LEIFUR THÓRARINSSON (1934-1998): In Cyprus - Concerto for Chamber Orchestra, Rent for String Orchestra, Spring in My Heart for 12 Instruments, A Dream of the "House" for Harp and Strings, Angelus Domini for Mezzo-Soprano and Chamber Orchestra, Styr - Notturno Capriccioso for Piano and Chamber Orchestra. An intriguing mixture of styles characterises Thórarinsson's music, which nonetheless ultimately emerges as possessing a voice of considerable individuality. The three main influences that are readily detectable are Schoenberg, Stravinsky (but very much the neoclassical Stravinsky, not the late serialist), and Hindemith, a mentor 'in absentia' via the composer's teacher, Jón Thórarinsson. Here and there, though, a rich modal strain (the concluding episode of the oddly titled "Rent" could almost have wandered in from Vaughan Williams' Tallis fantasia) is evident, as is a characteristically 'Nordic' mode of expression. Styr ("Conflict"), a piano concerto with the instrumentation of Schoenberg's first Chamber Symphony) is especially noteworthy, combining clarity and precision with the drama of extreme contrasts and confrontation. This and the other, late chamber concertos In Cyprus and Spring,, suggest that the energy and originality of Thórarinsson's inspiration were in the ascendant at the time of his death. Guthrún Edda Gunnarsdóttir (mezzo), Anna Guthny Guthmundsdóttir (piano), Reykjavik Chamber Orchestra; Bernharthur Wilkinson. Smekkleysa SMK27 (Iceland) 07H085 $18.98

CHRIS DENCH (b.1953): driftglass, funk, ruins within, ik(s)land[s], e'/meth, the blinging access of the grace of flesh. One of the original British 'new complexicists' (though domiciled in Australia for over a decade now, which seems to have brought a sense of wide-open spaces and heat-haze to his recent music) Dench has never backed away from the labyrinthine structures and abstract textures which first led to the notion of 'new complexity'. These works, especially ik(s)land[s] (even Dench's titles are designed to refer to the structures in the music) demonstrate these preoccupations very clearly. Even within moments of hiatus in the musical argument there is always something going on, enriching the tapestry of sound and providing a feeling of forward movement that would once have been provided by the functional use of harmony, largely absent here (though the soaring vocal lines in ik(s)land[s] are surprisingly melodic and underpinned by accompaniment of unexpected harmonic richness). Deborah Kayser (mezzo), Peter Neville (percussion), Stephen Robinson (oboe), Elision; Sandro Gorli & Franck Ollu. NMC D089 (England) 07H086 $17.98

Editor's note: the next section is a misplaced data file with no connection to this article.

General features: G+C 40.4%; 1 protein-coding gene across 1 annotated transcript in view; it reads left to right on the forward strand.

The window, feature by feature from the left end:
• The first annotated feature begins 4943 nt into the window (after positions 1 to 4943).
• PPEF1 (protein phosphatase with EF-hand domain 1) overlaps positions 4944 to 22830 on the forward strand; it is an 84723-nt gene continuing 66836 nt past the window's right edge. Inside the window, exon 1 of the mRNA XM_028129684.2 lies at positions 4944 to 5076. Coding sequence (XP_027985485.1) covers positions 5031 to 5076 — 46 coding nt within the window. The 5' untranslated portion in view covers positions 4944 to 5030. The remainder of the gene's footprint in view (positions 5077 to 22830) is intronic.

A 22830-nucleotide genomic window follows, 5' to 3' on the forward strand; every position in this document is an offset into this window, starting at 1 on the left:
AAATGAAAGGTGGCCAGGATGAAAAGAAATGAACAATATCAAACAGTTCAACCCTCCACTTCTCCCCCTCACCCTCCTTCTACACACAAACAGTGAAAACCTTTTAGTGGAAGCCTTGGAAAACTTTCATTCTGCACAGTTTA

BRIAN ELIAS (b.1948): Fantasia, STUART JONES: Kothektche, MICHAEL NYMAN (b.1944): On the Fiddle, JAMES MACMILLAN (b.1959): Kiss on Wood, A Different World, NIGEL OSBORNE (b.1948): Taw-Raw, STEPHEN MONTAGUE (b.1943): Folk Dances, JOHN WOOLRICH (b.1954): ...that is Night, ANTHONY POWERS (b.1953): In Sunlight. All these pieces were written for, commissioned by or otherwise directly associated with the violinist here, a vital force in British contemporary music. Apart from that, the other common thread apparent throughout the CD is a lyrical quality, sometimes at odds with our expectations of some of the composers. Having said that, the range of expression and the diversity of style are both considerable. Elias' extended Fantasia is perhaps the most emotionally diverse work here, sharing with the Woolrich a shadowy and ambiguous atmosphere. Both Nyman and Montague, known as 'process' composers, depart somewhat from this genre; Montague's piece is largely atmospheric and melancholy, and Nyman introduces the three sections of his adaptations from familiar episodes in his Greenaway film scores with music which in isolation sounds quite uncharacteristic, though in both cases the expected driven energy surfaces sooner or later. MacMillan's works, despite the absence of large orchestral forces, are both wholly characteristic, expressing a mood of ecstatic yearning sublimated into a directly religious experience. A satisfying program in itself, and a useful 'sampler' for further investigation of the composers, on NMC and elsewhere. Madeleine Mitchell (violin), Andrew Ball (piano). NMC D098 (England) 07H087 $17.98